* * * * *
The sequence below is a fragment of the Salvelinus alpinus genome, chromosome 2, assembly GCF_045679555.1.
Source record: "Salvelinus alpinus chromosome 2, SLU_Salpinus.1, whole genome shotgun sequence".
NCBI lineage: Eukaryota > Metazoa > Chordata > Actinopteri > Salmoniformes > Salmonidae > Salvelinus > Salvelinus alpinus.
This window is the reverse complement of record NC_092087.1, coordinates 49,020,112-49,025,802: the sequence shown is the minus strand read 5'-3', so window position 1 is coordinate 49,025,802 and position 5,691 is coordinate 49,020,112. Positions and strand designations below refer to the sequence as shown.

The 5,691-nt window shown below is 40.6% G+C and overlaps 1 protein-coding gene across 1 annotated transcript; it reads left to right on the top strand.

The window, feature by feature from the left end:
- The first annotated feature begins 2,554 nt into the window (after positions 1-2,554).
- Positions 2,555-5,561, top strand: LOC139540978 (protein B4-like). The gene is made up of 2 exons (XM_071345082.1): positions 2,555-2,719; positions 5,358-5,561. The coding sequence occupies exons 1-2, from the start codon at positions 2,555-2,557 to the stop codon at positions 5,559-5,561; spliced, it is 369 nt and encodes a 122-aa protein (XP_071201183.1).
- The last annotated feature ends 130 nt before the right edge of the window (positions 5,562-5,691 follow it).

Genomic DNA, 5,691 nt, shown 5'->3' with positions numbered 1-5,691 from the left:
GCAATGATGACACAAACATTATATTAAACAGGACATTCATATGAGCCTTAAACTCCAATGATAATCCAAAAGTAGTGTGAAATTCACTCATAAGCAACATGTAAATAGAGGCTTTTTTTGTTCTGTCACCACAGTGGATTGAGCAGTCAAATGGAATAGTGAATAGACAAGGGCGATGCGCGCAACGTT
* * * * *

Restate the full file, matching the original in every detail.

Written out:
The sequence below is a fragment of the Salvelinus alpinus genome, chromosome 2, assembly GCF_045679555.1.
Source record: "Salvelinus alpinus chromosome 2, SLU_Salpinus.1, whole genome shotgun sequence".
NCBI lineage: Eukaryota > Metazoa > Chordata > Actinopteri > Salmoniformes > Salmonidae > Salvelinus > Salvelinus alpinus.
This window is the reverse complement of record NC_092087.1, coordinates 49,020,112-49,025,802: the sequence shown is the minus strand read 5'-3', so window position 1 is coordinate 49,025,802 and position 5,691 is coordinate 49,020,112. Positions and strand designations below refer to the sequence as shown.

The 5,691-nt window shown below is 40.6% G+C and overlaps 1 protein-coding gene across 1 annotated transcript; it reads left to right on the top strand.

The window, feature by feature from the left end:
- The first annotated feature begins 2,554 nt into the window (after positions 1-2,554).
- Positions 2,555-5,561, top strand: LOC139540978 (protein B4-like). The gene is made up of 2 exons (XM_071345082.1): positions 2,555-2,719; positions 5,358-5,561. The coding sequence occupies exons 1-2, from the start codon at positions 2,555-2,557 to the stop codon at positions 5,559-5,561; spliced, it is 369 nt and encodes a 122-aa protein (XP_071201183.1).
- The last annotated feature ends 130 nt before the right edge of the window (positions 5,562-5,691 follow it).

Genomic DNA, 5,691 nt, shown 5'->3' with positions numbered 1-5,691 from the left:
GCAATGATGACACAAACATTATATTAAACAGGACATTCATATGAGCCTTAAACTCCAATGATAATCCAAAAGTAGTGTGAAATTCACTCATAAGCAACATGTAAATAGAGGCTTTTTTTGTTCTGTCACCACAGTGGATTGAGCAGTCAAATGGAATAGTGAATAGACAAGGGCGATGCGCGCAACGTT